Jan Scholten

As far as the Lithiums are concerned, all we have got is a somewhat vague picture of Lithium carbonicum. But even here we did not really have a clear picture of its mental/emotional state. My own experiences with Lithium started with Lithium carbonicum too. This showed me its manic depressive tendencies. In a more subtle form this theme presented itself as: ‘quickly starting something, quickly giving it up and then quickly starting something else again’.
It became clear that this theme was a red thread running through all the Lithiums, such as: Lithium muriaticum, Lithium bromatum, Lithium iodatum etc. Only after several combination prescriptions did I finally prescribe Lithium metallicum one day. It seemed like a sort of threshold that I had to cross; like prescribing every type of Natrium combination without contemplating the possibility of Natrium metallicum. Once I had prescribed Lithium metallicum the whole theme really became clear to me. It turned out to be one of the most important of all the Lithiums and will probably prove to be extremely useful in psychiatric cases.
And once again the advantages of homoeopathic prescribing became apparent: it allows us to use Lithium in its metallic form (after being potentised of course), while in allopathic medicine this pure form is too aggressive and does not get absorbed by the body. In allopathy they use lithium carbonate or lithium citrate.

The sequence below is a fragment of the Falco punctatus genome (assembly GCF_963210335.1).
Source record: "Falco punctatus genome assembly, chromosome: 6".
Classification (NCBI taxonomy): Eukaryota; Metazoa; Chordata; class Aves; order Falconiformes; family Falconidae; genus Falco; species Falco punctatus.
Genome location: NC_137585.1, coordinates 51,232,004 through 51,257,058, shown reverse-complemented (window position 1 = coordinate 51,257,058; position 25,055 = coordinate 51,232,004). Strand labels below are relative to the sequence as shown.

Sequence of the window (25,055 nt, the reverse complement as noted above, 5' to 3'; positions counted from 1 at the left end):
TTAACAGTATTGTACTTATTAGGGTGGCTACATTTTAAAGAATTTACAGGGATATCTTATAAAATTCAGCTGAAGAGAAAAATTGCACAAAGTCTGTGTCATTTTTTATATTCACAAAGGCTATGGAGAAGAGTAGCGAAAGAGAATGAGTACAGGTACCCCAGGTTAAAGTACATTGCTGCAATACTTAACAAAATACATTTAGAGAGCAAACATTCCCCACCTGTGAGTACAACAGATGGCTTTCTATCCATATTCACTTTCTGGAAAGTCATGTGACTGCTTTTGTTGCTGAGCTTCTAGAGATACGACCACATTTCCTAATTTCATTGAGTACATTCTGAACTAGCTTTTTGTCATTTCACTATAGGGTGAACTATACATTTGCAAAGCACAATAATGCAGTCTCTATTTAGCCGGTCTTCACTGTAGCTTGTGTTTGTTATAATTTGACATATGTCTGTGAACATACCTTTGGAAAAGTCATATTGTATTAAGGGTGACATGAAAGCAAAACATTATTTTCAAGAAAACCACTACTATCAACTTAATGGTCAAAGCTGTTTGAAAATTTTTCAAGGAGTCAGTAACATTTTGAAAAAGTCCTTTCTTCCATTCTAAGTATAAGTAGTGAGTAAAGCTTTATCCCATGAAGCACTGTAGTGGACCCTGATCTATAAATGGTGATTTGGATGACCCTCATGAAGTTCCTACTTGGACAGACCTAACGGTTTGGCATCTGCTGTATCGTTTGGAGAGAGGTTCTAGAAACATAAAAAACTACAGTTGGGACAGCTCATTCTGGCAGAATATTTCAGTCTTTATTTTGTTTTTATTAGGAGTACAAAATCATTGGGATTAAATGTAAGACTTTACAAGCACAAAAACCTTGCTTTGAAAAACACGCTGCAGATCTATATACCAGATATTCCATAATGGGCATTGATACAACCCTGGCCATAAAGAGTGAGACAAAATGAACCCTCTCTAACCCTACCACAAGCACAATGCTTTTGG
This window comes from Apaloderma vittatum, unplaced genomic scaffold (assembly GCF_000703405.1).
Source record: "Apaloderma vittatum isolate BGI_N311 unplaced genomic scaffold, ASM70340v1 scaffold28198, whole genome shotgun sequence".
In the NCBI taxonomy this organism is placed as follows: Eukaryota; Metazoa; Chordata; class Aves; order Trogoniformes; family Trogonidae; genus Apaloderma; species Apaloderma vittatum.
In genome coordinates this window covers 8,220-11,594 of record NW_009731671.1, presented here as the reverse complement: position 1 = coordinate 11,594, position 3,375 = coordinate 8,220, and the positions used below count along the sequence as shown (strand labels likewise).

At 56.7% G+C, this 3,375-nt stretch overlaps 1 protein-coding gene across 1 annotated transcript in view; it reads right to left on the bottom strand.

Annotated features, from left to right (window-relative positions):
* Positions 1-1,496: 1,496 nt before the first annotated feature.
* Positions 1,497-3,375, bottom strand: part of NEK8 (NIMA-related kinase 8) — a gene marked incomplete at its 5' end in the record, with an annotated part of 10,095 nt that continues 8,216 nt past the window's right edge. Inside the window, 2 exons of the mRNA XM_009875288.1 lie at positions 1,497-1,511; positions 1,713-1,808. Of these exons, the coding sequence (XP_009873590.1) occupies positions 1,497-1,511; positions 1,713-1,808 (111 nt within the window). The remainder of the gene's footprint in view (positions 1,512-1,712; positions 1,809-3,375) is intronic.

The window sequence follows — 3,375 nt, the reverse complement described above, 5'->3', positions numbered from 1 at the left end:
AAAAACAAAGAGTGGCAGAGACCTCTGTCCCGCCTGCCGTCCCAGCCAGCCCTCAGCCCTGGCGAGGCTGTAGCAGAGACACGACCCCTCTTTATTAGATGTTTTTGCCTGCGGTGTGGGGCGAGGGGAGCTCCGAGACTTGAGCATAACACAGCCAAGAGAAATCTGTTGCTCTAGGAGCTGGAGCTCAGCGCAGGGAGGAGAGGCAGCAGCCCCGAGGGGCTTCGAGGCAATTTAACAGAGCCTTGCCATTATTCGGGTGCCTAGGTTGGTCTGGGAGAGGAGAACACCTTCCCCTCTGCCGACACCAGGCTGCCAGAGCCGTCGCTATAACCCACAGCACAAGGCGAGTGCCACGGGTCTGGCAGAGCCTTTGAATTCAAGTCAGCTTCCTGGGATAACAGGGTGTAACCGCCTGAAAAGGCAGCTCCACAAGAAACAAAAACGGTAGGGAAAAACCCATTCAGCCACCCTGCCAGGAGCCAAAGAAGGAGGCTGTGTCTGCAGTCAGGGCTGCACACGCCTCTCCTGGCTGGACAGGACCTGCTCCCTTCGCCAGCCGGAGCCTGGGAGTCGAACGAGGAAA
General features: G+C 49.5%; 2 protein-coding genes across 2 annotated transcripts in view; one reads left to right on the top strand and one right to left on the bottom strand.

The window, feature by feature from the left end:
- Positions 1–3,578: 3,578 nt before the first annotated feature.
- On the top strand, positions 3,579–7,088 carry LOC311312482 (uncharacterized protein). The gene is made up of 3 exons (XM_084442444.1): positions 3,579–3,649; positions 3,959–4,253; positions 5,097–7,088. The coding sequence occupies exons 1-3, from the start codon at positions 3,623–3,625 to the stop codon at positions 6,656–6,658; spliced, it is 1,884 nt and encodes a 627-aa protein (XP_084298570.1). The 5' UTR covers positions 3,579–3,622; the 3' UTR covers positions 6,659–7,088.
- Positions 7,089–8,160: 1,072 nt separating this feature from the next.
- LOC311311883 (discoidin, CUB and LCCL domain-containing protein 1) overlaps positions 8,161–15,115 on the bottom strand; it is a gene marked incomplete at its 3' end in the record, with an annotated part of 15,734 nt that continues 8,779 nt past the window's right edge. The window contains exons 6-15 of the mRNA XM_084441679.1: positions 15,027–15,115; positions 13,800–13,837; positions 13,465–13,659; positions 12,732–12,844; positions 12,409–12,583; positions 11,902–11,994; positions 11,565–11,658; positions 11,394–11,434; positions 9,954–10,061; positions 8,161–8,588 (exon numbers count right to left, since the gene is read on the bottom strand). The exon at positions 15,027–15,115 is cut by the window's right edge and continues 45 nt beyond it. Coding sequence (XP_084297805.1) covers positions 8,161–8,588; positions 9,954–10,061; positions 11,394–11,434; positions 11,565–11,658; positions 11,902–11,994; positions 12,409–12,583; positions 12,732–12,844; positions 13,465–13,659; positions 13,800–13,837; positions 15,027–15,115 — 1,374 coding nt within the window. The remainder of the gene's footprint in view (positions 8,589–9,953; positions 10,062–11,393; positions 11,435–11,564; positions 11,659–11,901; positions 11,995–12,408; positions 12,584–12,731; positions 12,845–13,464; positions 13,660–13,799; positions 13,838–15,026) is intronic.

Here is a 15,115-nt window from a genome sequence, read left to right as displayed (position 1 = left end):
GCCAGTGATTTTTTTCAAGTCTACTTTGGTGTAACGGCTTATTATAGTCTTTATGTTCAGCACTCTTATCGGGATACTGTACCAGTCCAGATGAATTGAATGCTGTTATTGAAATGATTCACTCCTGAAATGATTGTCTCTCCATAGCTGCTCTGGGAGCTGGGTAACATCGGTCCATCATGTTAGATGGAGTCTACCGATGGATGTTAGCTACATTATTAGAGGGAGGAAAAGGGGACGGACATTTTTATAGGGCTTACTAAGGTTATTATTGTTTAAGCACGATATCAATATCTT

The name Lithium is derived from ‘lithos’ which means ‘stone’. It was discovered in 1817. It is the lightest of the solid elements and it when exposed to air it quickly oxidises into black Lithium oxide. In allopathic medicine it is used against gout and manic-depressive diseases.
Some minerals that contain Lithium: amblygomite, spodumene, lepidolite, petalite, triphylite.
It is also used in batteries for its properties of highly concentrated energy and little weight. It is also used in lightweight metal products.